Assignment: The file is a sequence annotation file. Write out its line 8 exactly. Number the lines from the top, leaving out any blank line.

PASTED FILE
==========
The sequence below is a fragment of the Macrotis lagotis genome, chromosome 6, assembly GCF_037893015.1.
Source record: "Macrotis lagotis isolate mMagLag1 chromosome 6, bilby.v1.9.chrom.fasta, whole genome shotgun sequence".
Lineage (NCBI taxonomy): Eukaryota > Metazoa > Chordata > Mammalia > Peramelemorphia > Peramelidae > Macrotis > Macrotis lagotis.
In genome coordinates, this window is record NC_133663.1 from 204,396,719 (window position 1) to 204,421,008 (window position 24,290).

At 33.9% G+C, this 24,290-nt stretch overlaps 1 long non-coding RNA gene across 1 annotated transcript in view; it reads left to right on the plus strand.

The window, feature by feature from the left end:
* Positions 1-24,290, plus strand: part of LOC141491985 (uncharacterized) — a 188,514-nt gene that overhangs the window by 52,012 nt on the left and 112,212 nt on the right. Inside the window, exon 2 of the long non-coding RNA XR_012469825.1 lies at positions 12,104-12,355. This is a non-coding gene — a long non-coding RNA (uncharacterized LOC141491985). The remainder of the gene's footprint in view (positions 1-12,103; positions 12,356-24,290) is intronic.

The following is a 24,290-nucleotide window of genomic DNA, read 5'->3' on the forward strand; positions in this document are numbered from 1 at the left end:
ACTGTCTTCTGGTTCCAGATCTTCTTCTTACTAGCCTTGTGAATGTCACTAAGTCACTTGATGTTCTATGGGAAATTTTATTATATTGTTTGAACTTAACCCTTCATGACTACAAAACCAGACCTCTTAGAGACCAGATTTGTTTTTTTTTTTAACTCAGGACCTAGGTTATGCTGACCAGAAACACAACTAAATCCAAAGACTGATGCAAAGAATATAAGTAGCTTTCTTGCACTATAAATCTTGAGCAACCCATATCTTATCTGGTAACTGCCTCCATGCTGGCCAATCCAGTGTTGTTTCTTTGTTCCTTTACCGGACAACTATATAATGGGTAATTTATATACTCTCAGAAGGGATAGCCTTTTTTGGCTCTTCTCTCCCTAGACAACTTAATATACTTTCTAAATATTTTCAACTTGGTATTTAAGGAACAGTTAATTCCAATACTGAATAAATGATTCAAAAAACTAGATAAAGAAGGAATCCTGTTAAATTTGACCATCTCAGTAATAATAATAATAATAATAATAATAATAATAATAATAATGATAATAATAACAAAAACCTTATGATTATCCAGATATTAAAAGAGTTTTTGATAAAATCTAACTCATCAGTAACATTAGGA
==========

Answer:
The following is a 24,290-nucleotide window of genomic DNA, read 5'->3' on the forward strand; positions in this document are numbered from 1 at the left end: